A pair of rollers 34 face inwardly adjacent the upper end of the outer upright 20. The intermediate upright 22 carries two sets of opposed rollers 36, 38, on set 36 facing outwardly at the lower end and the other set 38 facing inwardly at the upper end. The inner upright 24 carries one set of opposed rollers 40 adjacent the lower end facing outwardly.
The forward end flanges 32a of each rail 26a and the rear end flanges 31b of each rail 26b have longitudinal cut-outs, 42a, 42b. The cut-outs 42a face inwardly on the upper end of the outer upright 20 and the cut-outs 42b face outwardly on the lower end of the intermediate upright 22. Likewise, the forward end flange 32b of each rail of the intermediate upright and the rear end flange 31c of each rail of the inner upright 24 are cut out respectively at 44a, 44b. The cut-outs 44a face inwardly at the upper end of the intermediate upright 22 and the cut-outs 44b face outwardly at the lower end of the inner upright 24.
The sets of rollers 34, 36, 38, 40 on each upright are mounted on stud shafts adjacent the upper and lower ends of the uprights leaving a clearance in the cut-outs 42a, 42b, 44a, 44b sufficient to receive the rollers of the nested upright. The cut-outs 42a of the outer upright 20 receives the rollers 36 at the lower end of the intermediate upright 22 as indicated by the dotted assembly lines in FIG. 2. Likewise, the cut-outs 44a at the upper end of the intermediate upright 22 receive the rollers 40 at the lower end of the inner upright.
When nested together, as shown in FIG. 5A, the inner rails 26c roll inside the intermediate rails 26b and the intermediate rails in turn roll inside the outer rails 26a which are stationary. The rear end flanges 31c overlap and lie inside of the rear end flanges 31b which in turn overlap and lie inside of the rear end flanges 31a. The front end flanges 32c overlap and lie outside the front end flanges 32b which in turn overlap and lie outside the front end flanges 32a. Each rail when nested with the companion rail forms parallel longitudinally extending trackways, 41, 42 in which the roller pairs 34, 36, 38, 40 ride in raising and lowering the mast as will be described in more detail hereinafter.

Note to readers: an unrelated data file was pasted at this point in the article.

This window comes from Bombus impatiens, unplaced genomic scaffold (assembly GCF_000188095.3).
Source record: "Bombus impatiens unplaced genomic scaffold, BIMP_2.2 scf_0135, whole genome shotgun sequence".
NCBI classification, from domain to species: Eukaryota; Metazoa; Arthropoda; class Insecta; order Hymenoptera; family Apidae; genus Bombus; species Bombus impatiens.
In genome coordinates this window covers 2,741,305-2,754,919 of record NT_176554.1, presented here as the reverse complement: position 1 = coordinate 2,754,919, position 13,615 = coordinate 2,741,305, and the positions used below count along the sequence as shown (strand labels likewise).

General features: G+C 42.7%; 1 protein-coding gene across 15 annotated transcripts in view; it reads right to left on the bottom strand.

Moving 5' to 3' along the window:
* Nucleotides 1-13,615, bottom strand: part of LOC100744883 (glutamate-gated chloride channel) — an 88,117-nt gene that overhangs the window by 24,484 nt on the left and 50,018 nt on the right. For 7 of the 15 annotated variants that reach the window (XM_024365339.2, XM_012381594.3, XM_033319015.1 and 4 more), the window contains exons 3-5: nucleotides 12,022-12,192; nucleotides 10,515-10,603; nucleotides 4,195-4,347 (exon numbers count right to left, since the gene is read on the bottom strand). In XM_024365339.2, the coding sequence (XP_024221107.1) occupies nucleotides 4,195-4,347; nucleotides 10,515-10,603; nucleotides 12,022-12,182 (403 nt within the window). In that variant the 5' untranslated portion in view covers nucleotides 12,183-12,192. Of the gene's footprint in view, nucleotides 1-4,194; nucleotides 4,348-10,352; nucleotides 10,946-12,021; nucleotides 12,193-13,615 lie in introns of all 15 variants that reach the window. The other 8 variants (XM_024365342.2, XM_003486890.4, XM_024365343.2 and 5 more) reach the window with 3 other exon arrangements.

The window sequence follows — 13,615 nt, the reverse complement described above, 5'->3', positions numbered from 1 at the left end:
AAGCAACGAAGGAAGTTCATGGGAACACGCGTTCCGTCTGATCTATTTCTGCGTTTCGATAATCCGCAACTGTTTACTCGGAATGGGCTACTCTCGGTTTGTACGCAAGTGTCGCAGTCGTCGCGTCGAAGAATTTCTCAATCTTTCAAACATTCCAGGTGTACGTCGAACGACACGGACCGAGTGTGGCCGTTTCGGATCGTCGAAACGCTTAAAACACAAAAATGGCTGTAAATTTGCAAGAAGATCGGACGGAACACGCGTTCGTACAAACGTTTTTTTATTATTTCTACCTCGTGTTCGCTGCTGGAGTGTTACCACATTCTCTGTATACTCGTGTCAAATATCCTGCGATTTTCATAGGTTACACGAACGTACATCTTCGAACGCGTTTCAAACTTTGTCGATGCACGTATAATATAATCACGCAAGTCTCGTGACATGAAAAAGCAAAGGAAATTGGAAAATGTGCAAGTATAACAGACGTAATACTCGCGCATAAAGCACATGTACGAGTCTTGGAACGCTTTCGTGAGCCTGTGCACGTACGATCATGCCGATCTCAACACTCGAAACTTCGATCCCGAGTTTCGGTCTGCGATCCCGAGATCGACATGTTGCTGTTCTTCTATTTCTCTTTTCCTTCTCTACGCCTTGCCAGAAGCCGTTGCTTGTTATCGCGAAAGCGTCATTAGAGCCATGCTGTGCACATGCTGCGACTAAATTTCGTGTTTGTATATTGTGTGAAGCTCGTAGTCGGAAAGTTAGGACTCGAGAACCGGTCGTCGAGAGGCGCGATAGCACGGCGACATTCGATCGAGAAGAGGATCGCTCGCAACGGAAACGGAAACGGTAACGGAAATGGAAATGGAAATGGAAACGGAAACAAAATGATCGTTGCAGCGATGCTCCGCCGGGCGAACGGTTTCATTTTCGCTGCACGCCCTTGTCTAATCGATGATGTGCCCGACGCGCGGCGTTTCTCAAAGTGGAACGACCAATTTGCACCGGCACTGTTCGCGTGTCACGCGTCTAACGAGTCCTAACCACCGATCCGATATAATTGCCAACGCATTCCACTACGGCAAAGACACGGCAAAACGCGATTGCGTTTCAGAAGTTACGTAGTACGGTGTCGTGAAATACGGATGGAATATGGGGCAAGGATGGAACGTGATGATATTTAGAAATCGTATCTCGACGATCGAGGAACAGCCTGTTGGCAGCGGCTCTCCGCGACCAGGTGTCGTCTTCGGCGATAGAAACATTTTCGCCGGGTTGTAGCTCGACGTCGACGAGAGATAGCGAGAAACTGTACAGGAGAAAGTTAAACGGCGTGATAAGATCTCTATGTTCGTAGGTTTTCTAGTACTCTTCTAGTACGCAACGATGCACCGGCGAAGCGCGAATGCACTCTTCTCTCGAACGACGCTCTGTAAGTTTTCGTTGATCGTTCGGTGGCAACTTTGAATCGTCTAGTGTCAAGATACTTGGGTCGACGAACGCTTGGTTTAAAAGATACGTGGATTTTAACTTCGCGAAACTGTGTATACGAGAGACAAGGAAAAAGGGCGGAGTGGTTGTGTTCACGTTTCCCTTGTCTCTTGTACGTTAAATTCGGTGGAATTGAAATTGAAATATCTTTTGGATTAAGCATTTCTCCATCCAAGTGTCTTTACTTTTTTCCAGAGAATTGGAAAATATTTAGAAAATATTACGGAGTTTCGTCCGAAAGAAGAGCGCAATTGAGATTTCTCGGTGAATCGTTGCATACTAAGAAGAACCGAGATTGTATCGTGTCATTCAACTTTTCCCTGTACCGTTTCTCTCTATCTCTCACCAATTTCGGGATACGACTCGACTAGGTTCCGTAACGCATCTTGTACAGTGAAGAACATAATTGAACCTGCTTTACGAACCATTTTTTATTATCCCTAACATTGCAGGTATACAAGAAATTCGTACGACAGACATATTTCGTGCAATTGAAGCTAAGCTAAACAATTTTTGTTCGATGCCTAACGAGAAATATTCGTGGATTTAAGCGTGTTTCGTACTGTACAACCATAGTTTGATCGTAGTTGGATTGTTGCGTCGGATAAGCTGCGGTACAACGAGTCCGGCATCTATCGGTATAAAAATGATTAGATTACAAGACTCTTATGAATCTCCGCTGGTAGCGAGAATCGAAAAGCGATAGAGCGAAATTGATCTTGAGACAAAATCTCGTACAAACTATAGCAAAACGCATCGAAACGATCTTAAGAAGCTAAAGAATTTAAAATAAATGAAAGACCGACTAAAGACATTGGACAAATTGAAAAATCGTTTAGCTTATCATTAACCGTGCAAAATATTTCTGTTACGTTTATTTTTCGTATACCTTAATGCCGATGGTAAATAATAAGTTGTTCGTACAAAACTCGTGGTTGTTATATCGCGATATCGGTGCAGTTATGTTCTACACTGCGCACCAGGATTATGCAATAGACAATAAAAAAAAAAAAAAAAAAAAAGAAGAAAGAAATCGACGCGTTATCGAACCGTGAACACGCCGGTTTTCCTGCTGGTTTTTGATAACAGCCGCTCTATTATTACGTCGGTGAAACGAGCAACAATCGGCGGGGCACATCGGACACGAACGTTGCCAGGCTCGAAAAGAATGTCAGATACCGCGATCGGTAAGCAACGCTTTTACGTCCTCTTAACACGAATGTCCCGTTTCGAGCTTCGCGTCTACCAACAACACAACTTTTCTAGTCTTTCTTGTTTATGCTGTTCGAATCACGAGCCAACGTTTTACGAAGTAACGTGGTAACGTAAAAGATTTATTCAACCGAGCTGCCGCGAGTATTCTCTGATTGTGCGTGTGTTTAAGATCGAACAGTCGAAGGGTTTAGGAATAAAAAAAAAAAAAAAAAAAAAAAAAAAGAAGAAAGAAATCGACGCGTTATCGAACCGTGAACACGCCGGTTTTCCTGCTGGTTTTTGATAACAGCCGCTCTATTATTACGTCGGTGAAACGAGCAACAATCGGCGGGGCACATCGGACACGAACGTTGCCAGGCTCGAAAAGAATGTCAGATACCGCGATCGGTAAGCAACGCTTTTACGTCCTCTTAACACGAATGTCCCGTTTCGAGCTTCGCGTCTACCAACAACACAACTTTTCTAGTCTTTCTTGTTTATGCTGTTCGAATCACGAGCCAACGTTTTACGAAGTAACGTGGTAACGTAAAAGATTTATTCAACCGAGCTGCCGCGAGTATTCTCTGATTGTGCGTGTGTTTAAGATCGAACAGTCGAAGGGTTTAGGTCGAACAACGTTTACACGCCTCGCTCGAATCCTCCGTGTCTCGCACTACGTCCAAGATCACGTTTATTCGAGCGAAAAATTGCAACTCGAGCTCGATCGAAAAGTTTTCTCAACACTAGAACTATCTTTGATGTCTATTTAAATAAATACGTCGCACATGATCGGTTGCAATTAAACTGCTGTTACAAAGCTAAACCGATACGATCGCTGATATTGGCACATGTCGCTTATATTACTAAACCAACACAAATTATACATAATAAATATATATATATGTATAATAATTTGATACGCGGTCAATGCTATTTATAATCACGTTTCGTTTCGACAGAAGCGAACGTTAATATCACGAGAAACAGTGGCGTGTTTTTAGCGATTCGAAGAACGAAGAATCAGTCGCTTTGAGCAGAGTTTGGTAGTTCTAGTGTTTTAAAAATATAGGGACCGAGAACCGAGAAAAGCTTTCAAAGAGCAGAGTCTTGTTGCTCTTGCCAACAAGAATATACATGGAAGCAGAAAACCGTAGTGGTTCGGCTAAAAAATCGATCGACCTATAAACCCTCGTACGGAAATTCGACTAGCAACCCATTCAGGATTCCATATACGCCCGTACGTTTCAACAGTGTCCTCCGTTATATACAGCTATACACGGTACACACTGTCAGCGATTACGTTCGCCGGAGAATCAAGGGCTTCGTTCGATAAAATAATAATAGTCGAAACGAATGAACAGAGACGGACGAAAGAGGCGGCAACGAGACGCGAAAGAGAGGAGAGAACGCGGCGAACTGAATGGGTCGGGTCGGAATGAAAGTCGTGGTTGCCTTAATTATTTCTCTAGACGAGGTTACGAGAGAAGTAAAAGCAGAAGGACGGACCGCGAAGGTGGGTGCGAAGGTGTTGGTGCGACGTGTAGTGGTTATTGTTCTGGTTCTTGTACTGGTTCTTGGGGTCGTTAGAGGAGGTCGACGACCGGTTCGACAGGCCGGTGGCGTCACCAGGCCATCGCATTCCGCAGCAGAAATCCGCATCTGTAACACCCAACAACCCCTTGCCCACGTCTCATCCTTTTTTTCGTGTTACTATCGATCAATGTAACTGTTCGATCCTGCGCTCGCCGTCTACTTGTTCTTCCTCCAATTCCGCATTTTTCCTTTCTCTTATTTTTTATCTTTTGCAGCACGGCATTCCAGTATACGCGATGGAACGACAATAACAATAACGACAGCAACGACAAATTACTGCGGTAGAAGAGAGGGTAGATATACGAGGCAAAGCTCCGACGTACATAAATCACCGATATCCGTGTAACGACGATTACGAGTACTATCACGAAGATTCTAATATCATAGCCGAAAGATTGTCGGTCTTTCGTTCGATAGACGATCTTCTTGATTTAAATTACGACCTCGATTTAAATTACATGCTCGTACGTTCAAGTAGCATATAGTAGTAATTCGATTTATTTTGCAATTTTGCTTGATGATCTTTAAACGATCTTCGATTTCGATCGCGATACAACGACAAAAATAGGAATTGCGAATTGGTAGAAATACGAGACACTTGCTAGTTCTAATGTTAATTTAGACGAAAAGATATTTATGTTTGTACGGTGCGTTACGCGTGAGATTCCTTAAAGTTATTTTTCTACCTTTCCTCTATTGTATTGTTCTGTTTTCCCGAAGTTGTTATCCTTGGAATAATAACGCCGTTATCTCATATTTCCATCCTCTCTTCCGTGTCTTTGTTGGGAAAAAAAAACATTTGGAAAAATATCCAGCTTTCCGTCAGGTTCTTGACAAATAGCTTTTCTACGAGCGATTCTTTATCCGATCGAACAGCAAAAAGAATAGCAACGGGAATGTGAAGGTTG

The load carriage 14 has upper and lower apron members 50 (FIG. 2) held by vertically parallel members 51. The members 51 carry three opposed sets of rollers 52, 53, 54. The members 51 are laterally spaced to cause the rollers to track within rails 26c of the inner upright 24. A pair of lower side thrust rollers 56 mounted in the vertical members 51 roll against the inside surfaces of web sections 30c and take any side thrusts resulting from imbalanced loads in cooperation with an upper pair of side thrust rollers 58 mounted on the upper apron 50 and which track along the outer edges of the front end flanges 32c of the inner upright 24. It will be apparent that when assembled the carriage 14 reciprocates in the inner upright 24. During travel of the carriage, forward bending loads on the fork 15 are taken by the upper set of rollers 52 riding against the front end flanges 32c of the rails 26c and by the lower set of rollers 54 rolling on the rear end flanges 31c. It will be noted that the bearing loading is advantageously distributed between the most widely spaced pairs of rollers 52, 54. Where the carriage is fully raised (FIGS. 3, 4), the upper rollers 52 project above the top of rails 26c. Static loads are now taken by the roller pairs 53, 54 which remain in the rails 26c. This arrangement allows for a greater overall fork height than would be otherwise possible as well as providing for longer bearing life through better load distribution during carriage travel.
The forward bending loads thus transmitted to the inner upright 24 tend to force the rails 26c forwardly at the top and rearwardly at the bottom such that the upper rollers 38 on the intermediate upright 22 and the lower rollers 40 on the inner upright 24 are respectively forced into rolling engagement with the rear end flanges 31c, 31b of the nested rails 26b, 26c. Likewise, the forward bending loads transmitted to the intermediate upright 22 force the rear end flanges 31b of the intermediate rails forwardly against the opposed rollers 34 of the outer upright and the lower rollers 36 of the intermediate rails ride against the rear end flanges 31a of the outer rails. This interaction of forces between the rails and rollers is depicted in FIG. 5C and is a factor in the design which greatly minimizes friction and wear on the rails and rollers as will be more fully explained.